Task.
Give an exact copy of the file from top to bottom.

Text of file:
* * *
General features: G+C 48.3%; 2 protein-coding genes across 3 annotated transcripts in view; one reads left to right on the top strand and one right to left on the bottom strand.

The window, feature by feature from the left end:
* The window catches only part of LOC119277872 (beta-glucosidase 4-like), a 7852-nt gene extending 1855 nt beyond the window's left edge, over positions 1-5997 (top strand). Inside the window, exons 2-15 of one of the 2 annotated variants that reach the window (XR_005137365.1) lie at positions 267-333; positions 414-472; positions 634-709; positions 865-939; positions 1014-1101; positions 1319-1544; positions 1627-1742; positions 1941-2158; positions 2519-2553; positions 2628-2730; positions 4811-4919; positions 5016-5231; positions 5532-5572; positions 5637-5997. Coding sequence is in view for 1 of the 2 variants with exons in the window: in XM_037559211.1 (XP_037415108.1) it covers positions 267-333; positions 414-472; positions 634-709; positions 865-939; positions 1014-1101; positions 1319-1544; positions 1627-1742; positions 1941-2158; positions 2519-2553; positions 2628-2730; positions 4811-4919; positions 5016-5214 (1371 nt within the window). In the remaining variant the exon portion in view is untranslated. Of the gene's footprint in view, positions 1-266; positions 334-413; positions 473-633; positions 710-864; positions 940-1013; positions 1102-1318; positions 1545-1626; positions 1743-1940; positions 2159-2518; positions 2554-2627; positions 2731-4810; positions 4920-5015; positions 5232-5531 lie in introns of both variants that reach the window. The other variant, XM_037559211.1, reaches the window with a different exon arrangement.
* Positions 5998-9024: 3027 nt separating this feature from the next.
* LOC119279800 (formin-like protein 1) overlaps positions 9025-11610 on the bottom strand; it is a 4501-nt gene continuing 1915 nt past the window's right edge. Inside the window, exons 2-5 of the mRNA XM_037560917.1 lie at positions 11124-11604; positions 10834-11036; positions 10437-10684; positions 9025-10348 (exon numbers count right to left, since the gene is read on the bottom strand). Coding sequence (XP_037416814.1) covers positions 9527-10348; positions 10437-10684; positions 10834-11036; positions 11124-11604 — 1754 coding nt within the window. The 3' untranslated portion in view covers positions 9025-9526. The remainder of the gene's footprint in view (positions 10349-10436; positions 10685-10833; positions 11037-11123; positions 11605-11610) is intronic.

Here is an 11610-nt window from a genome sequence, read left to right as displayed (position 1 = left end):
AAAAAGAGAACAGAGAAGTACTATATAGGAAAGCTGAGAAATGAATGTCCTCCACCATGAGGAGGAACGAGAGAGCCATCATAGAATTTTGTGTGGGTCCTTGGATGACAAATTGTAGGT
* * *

General features: G+C 48.3%; 2 protein-coding genes across 3 annotated transcripts in view; one reads left to right on the top strand and one right to left on the bottom strand.

The window, feature by feature from the left end:
* The window catches only part of LOC119277872 (beta-glucosidase 4-like), a 7852-nt gene extending 1855 nt beyond the window's left edge, over positions 1-5997 (top strand). Inside the window, exons 2-15 of one of the 2 annotated variants that reach the window (XR_005137365.1) lie at positions 267-333; positions 414-472; positions 634-709; positions 865-939; positions 1014-1101; positions 1319-1544; positions 1627-1742; positions 1941-2158; positions 2519-2553; positions 2628-2730; positions 4811-4919; positions 5016-5231; positions 5532-5572; positions 5637-5997. Coding sequence is in view for 1 of the 2 variants with exons in the window: in XM_037559211.1 (XP_037415108.1) it covers positions 267-333; positions 414-472; positions 634-709; positions 865-939; positions 1014-1101; positions 1319-1544; positions 1627-1742; positions 1941-2158; positions 2519-2553; positions 2628-2730; positions 4811-4919; positions 5016-5214 (1371 nt within the window). In the remaining variant the exon portion in view is untranslated. Of the gene's footprint in view, positions 1-266; positions 334-413; positions 473-633; positions 710-864; positions 940-1013; positions 1102-1318; positions 1545-1626; positions 1743-1940; positions 2159-2518; positions 2554-2627; positions 2731-4810; positions 4920-5015; positions 5232-5531 lie in introns of both variants that reach the window. The other variant, XM_037559211.1, reaches the window with a different exon arrangement.
* Positions 5998-9024: 3027 nt separating this feature from the next.
* LOC119279800 (formin-like protein 1) overlaps positions 9025-11610 on the bottom strand; it is a 4501-nt gene continuing 1915 nt past the window's right edge. Inside the window, exons 2-5 of the mRNA XM_037560917.1 lie at positions 11124-11604; positions 10834-11036; positions 10437-10684; positions 9025-10348 (exon numbers count right to left, since the gene is read on the bottom strand). Coding sequence (XP_037416814.1) covers positions 9527-10348; positions 10437-10684; positions 10834-11036; positions 11124-11604 — 1754 coding nt within the window. The 3' untranslated portion in view covers positions 9025-9526. The remainder of the gene's footprint in view (positions 10349-10436; positions 10685-10833; positions 11037-11123; positions 11605-11610) is intronic.

Here is an 11610-nt window from a genome sequence, read left to right as displayed (position 1 = left end):
AAAAAGAGAACAGAGAAGTACTATATAGGAAAGCTGAGAAATGAATGTCCTCCACCATGAGGAGGAACGAGAGAGCCATCATAGAATTTTGTGTGGGTCCTTGGATGACAAATTGTAGGT